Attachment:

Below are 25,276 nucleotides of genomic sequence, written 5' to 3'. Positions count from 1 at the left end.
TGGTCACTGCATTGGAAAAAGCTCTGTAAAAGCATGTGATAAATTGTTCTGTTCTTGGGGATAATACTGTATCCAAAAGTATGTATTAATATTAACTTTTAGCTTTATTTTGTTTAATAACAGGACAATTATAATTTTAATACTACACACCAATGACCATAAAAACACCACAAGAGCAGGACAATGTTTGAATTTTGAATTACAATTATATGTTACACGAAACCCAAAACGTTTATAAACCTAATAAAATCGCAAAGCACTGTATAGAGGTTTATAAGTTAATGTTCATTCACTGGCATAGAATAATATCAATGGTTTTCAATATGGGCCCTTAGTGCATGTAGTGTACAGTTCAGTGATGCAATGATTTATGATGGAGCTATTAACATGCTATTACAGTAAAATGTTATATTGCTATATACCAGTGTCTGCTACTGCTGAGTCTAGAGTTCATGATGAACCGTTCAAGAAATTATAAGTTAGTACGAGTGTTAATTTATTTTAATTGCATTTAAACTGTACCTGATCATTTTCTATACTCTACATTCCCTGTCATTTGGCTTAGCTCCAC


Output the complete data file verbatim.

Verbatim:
Below are 25,276 nucleotides of genomic sequence, written 5' to 3'. Positions count from 1 at the left end.
TGGTCACTGCATTGGAAAAAGCTCTGTAAAAGCATGTGATAAATTGTTCTGTTCTTGGGGATAATACTGTATCCAAAAGTATGTATTAATATTAACTTTTAGCTTTATTTTGTTTAATAACAGGACAATTATAATTTTAATACTACACACCAATGACCATAAAAACACCACAAGAGCAGGACAATGTTTGAATTTTGAATTACAATTATATGTTACACGAAACCCAAAACGTTTATAAACCTAATAAAATCGCAAAGCACTGTATAGAGGTTTATAAGTTAATGTTCATTCACTGGCATAGAATAATATCAATGGTTTTCAATATGGGCCCTTAGTGCATGTAGTGTACAGTTCAGTGATGCAATGATTTATGATGGAGCTATTAACATGCTATTACAGTAAAATGTTATATTGCTATATACCAGTGTCTGCTACTGCTGAGTCTAGAGTTCATGATGAACCGTTCAAGAAATTATAAGTTAGTACGAGTGTTAATTTATTTTAATTGCATTTAAACTGTACCTGATCATTTTCTATACTCTACATTCCCTGTCATTTGGCTTAGCTCCAC